*In the last three days there have been 144 reports of “rock-throwing” Palestinian terrorists. One of the worst cases occurred in Jerusalem yesterday when 2 year old Abigail Ben Tzion was struck in the head by a “rock” while riding in her car seat in the back seat of the car driven by her mother, Shirin.
MADA paramedics quickly arrived on the scene, and one of them gave this report: “When we arrived at the scene we saw the infant was bleeding at the head. She was lethargic. We were told she was hit with a large stone that hit her head while she was in a car. We immediately started treating her and evacuated her. During treatment, she started to regain consciousness.”
Abigail’s grandfather gave this information to reporters: “I was coming back from out of town and my daughter called me and told me that stones were thrown at her and that my granddaughter was hit. They threw a 1.5 kg stone. My daughter and my three grandchildren were out in a park and were on their way home to light Hanukkah candles.”*
A 1.5 kg “rock” crashing into the head of a 2 year old girl.
As of this morning Abigail Ben Tzion is still in Hadassah Ein Kerem hospital but is miraculously expected to make a full recovery.
*israelstreet gratefully acknowledges Yedioth Ahronot for elements of this story.
November 29, 1947.
The United Nations vote to partition Palestine.
One more step on the long road to the rebirth of Israel.
One more step which led to the miracle of today’s Jewish country of Israel.
Sometimes it’s worthwhile to remember just how close the vote was. In fact, the vote was supposed to have taken place on November 26, but the Zionist delegation was able to secure a postponement because they did not think they had enough votes for the resolution to pass.
At that time, there were only 56 members of the United Nations and to pass, the resolution needed a two thirds vote not counting abstaining and absent members. When the vote was finally taken on November 29, ten countries abstained (Argentina, Chile, Colombia, El Salvador, Honduras, Mexico, China, Ethiopia, the United Kingdom, and Yugoslavia). One country was absent (Thailand).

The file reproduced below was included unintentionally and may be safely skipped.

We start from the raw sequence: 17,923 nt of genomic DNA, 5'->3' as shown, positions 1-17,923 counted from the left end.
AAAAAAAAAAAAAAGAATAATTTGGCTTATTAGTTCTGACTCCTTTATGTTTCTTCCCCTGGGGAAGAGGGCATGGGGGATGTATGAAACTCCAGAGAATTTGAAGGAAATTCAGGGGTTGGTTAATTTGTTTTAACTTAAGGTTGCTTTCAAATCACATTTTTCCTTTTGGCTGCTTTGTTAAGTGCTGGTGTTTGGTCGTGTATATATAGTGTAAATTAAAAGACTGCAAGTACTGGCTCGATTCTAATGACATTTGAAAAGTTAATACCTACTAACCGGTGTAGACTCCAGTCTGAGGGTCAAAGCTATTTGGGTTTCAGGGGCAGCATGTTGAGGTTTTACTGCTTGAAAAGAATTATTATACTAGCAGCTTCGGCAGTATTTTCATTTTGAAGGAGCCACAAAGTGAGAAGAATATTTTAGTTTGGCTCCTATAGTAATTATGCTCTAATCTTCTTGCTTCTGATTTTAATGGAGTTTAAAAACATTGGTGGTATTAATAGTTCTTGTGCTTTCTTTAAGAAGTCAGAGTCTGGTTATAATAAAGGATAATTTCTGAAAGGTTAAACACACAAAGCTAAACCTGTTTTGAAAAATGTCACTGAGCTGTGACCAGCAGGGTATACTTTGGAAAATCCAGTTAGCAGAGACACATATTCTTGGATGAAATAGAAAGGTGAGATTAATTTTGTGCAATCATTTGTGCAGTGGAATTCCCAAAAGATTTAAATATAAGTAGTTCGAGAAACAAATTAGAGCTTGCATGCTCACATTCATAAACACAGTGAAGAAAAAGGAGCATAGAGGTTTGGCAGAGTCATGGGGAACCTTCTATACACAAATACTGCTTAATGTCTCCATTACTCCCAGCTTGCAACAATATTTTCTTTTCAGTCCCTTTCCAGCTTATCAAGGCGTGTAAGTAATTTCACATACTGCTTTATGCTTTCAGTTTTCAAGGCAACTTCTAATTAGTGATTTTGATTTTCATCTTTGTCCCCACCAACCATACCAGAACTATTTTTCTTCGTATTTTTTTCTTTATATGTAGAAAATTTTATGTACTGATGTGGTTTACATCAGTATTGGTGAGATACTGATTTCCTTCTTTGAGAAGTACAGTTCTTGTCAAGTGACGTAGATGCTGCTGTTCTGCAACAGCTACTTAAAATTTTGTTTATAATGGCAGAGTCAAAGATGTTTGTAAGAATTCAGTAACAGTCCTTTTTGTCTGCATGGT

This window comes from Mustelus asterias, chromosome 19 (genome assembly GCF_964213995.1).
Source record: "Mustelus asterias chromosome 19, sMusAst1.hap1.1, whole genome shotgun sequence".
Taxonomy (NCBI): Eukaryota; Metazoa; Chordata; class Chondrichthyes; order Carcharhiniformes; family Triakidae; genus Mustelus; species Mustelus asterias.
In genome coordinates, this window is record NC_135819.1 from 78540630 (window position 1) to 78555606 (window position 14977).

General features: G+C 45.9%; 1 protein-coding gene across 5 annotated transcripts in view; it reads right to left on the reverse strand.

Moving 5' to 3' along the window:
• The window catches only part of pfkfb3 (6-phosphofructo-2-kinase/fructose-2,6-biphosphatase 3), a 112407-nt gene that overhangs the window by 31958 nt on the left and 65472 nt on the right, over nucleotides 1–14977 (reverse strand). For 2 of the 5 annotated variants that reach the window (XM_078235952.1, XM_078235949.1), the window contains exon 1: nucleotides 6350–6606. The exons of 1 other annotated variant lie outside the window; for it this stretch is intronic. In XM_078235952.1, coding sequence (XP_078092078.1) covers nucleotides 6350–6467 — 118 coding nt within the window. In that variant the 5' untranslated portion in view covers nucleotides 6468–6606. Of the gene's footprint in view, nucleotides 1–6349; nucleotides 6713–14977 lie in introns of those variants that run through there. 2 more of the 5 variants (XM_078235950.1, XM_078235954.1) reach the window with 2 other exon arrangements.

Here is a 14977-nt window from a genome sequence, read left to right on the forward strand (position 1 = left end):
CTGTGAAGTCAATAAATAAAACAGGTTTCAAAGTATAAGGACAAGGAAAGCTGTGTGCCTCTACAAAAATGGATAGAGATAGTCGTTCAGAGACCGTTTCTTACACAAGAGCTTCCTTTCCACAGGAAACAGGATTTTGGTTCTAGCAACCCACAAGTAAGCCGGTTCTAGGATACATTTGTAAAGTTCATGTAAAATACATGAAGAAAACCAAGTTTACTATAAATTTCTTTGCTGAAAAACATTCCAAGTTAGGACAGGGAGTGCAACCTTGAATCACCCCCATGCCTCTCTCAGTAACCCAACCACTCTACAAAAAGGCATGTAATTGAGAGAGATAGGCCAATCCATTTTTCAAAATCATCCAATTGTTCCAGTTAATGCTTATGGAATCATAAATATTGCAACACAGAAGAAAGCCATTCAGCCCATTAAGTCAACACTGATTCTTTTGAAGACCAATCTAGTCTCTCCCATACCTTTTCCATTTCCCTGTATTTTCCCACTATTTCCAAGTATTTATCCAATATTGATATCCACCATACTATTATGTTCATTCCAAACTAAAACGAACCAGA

This meant that a two thirds majority of the remaining 45 members was needed to approve the partition–in other words 30 votes.
The final vote was 33 in favor (73%) . . . (Bolivia, Brazil, Costa Rica, Dominican Republic, Ecuador, Guatemala, Haiti, Nicaragua, Panama, Paraguay, Peru, Uruguay, Venezuela, Belgium, Denmark, France, Iceland, Luxembourg, Netherlands, Norway, Sweden, Australia, New Zealand, Canada, the United States, Byelorussian SSR, Czechoslovakia, Poland, Ukranian SSR, the Soviet Union, Liberia, South Africa, and the Philippines . . .
–and 13 countries against (28%) . . .(Afghanistan, India, Iran, Iraq, Lebanon, Pakistan, Saudi Arabia, Syria, Turkey, Yemen, Greece, Egypt, and Cuba).
From what we know now, four votes probably changed between November 26-November 29: those of Liberia, the Philippines, Haiti, and France.
Just enough for the resolution to pass.
And this is not even to mention the countries who had been leaning against the partition that were persuaded to abstain.
So on this November 29th, sixty six years later, dear readers, let’s thank those countries who voted to partition Palestine–and the Zionist delegation at the United Nations, many of whom had worked for years to make the partition a reality.